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Why we need to be different (and why most are the same)

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I often read about product information, “new” marketing tactics for generating leads and referrals, and sales strategies to sell more stuff. Many of these ideas are extremely valuable for building a knowledge base. They may help you grow your business, and increase revenue and profitability. But there is one important idea missing: brand differentiation. How do you become different from every other financial advisor or insurance professional in your community?

In my opinion, there is only one primary way to truly be different: customer service.  The insurance products and investments you offer, as well as the sales process and marketing resources you use, can all be duplicated by your competition. The one thing that can’t be duplicated is you and the way you make your clients feel. Brand differentiation through customer service is about the relationships that your clients and prospects have with you and your staff, the level of service that you provide, and how you make them feel.

To begin, it starts with creating your own service plan. This will set the standard of care you expect of yourself and from your staff when interacting with clients and prospects at all touch points. If you experience regular turnover within your business, this will be essential to your success. Regular turnover leaves gaps (learning gaps, transition periods, experience, etc…) in your business that will ultimately impact your client’s service experience.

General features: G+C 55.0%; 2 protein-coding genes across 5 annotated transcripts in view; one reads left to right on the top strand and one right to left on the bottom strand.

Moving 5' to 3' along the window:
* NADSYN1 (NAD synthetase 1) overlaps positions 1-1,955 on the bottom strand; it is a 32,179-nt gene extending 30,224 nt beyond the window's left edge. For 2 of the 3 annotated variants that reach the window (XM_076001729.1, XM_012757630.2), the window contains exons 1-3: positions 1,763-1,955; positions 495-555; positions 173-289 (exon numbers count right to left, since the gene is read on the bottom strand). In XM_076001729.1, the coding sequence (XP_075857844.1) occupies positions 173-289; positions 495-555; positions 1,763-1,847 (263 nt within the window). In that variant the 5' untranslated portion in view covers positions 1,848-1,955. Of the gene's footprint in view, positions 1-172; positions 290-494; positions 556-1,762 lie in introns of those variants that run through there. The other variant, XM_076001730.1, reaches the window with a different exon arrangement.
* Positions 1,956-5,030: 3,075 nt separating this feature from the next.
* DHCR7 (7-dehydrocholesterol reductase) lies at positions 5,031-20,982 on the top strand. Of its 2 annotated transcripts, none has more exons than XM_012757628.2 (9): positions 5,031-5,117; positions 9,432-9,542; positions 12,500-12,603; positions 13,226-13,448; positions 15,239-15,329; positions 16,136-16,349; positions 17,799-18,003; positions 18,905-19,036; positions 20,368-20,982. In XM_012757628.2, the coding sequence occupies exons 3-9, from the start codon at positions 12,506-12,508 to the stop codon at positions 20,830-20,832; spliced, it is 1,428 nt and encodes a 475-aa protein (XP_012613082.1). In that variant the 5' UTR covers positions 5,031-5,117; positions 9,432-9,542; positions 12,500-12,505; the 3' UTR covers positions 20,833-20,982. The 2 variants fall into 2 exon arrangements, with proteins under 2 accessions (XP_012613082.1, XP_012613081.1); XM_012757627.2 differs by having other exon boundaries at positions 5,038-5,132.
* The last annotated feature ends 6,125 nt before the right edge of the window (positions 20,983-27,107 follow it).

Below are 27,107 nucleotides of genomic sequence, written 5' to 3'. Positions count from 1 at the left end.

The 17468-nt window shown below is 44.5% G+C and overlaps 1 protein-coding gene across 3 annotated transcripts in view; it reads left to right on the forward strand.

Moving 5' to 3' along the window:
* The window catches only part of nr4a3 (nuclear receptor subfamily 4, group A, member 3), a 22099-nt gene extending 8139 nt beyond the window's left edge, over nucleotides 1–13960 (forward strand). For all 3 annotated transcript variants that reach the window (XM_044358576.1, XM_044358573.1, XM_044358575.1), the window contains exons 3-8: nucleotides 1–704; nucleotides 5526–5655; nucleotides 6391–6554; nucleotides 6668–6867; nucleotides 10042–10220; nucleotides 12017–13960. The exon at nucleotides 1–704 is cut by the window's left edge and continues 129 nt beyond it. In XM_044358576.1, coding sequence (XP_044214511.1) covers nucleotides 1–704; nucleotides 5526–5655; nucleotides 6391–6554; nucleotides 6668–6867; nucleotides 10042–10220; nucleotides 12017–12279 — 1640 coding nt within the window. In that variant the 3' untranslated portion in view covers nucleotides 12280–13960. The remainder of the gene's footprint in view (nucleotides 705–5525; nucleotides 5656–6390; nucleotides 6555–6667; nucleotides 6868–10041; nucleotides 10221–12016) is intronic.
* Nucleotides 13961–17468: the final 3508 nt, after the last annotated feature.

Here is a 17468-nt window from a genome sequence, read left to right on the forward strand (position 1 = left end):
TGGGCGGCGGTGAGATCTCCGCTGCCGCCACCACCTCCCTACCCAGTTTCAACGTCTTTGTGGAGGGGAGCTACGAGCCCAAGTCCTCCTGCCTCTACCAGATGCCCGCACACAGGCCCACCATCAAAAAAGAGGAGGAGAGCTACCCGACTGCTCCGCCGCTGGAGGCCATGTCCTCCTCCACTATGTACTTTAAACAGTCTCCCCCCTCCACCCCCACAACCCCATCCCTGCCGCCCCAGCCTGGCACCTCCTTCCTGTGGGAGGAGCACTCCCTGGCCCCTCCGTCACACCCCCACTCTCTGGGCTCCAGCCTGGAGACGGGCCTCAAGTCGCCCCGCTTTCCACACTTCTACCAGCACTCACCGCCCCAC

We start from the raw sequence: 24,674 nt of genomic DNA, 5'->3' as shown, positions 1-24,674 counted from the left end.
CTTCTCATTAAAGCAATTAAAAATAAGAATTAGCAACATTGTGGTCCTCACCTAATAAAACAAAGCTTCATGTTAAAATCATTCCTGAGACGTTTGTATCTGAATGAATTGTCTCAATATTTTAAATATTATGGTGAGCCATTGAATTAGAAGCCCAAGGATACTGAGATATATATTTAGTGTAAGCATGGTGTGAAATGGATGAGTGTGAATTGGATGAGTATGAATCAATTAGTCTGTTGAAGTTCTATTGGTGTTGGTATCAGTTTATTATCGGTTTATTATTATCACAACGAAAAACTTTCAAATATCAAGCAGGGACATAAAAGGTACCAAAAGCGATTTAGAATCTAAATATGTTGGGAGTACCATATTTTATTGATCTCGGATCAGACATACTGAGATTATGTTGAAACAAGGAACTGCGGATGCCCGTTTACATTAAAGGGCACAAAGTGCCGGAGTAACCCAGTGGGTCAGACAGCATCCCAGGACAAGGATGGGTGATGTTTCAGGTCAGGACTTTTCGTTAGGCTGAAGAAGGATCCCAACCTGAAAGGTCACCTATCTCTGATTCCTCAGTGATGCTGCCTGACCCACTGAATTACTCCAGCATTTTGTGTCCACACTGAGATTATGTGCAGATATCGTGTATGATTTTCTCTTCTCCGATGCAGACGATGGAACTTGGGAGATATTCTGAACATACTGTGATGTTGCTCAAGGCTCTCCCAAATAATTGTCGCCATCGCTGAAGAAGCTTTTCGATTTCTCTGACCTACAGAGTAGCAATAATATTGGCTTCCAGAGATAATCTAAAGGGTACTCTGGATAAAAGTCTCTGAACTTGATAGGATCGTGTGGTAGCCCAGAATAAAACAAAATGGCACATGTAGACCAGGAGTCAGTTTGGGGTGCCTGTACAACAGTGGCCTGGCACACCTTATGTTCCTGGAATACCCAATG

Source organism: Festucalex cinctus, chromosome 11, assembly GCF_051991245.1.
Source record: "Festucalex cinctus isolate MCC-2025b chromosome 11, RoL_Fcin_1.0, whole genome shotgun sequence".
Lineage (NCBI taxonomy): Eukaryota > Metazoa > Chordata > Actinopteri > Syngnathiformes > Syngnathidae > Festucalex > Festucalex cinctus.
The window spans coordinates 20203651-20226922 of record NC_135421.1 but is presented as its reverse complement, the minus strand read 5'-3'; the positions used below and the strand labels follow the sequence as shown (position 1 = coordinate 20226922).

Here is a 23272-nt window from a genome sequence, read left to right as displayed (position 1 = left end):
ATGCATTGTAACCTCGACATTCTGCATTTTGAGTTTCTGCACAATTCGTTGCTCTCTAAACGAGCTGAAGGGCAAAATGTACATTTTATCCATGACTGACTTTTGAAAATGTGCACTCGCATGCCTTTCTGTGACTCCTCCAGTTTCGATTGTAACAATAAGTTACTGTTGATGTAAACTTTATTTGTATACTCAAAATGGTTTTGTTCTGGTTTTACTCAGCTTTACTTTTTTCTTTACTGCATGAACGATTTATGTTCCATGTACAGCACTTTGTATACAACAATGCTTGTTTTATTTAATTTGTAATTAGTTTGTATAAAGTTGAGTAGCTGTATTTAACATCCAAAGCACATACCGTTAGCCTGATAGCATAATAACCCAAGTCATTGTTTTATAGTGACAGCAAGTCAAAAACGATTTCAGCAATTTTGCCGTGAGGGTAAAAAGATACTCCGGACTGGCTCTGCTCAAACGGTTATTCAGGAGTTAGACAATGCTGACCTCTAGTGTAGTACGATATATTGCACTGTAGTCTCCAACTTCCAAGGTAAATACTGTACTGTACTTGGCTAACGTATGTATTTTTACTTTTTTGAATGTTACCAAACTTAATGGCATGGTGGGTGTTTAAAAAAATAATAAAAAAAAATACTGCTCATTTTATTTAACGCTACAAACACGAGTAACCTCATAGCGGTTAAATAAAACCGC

When creating a service plan, consider the following:

Step 1:  Define the objective.

  • What experience do I want my clients and prospects to have with my organization? 
  • What makes us different?
  • How will we leave a favorable lasting impression on our clients and prospects?

Step 2:  Identify all main touch points with clients.

  • Your website, blog, and social media presence
  • Your mailers (for seminars, educational events, client appreciation events, etc…): Do your mail pieces look like every other advisor in your community? 
  • Phone calls: Have you thought about having some basic phone scripts for how you would like you staff to answer the phone and how to best wrap up a call with clients and prospects?
  • Emails and newsletters: Do you have consistent email signatures for you and your staff, custom designed letterhead, as well as email templates to ensure all necessary basic and non-personalized necessary information is included? Do you newsletters look professional?
  • Standard office documents (letterhead, printed client communications, etc…)
  • In-person meetings (consider where your building is located and the proximity to a majority of your clients, office appearance, and office attire of you and your staff)

Step 3:  Consider the experience.

I define experience holistically: It includes anything that has the potential to leave a lasting impression on your clients. Creating a memorable experience will require substantial thought and expense (both time and money), as well as ongoing effort. You will need to constantly tweak your service plan and retrain your staff depending upon the level of specificity and depth of your service experience.

Step 4:  Evaluate your results.

To ensure that you are on track, you will need to measure your performance.  Conducting a client satisfaction survey will not suffice. Consider conducting focus groups facilitated by a non-biased third party. By doing so, your clients and prospects will be more likely to give honest feedback that will allow you to tweak your service plan and training strategy in order to achieve optimal results. 

Through proactive planning and implementation, you can ensure the highest quality of service experience for you clients. Go beyond what is expected of you and deliver an exceptional experience that will leave a lasting impression. This will be the key to driving referrals and client retention. 

For more from Todd Greider, see:

4 compliance tips for leveraging YouTube to grow your business

5 industry blogs you can’t afford to ignore

Why a uniform fiduciary standard isn’t the answer


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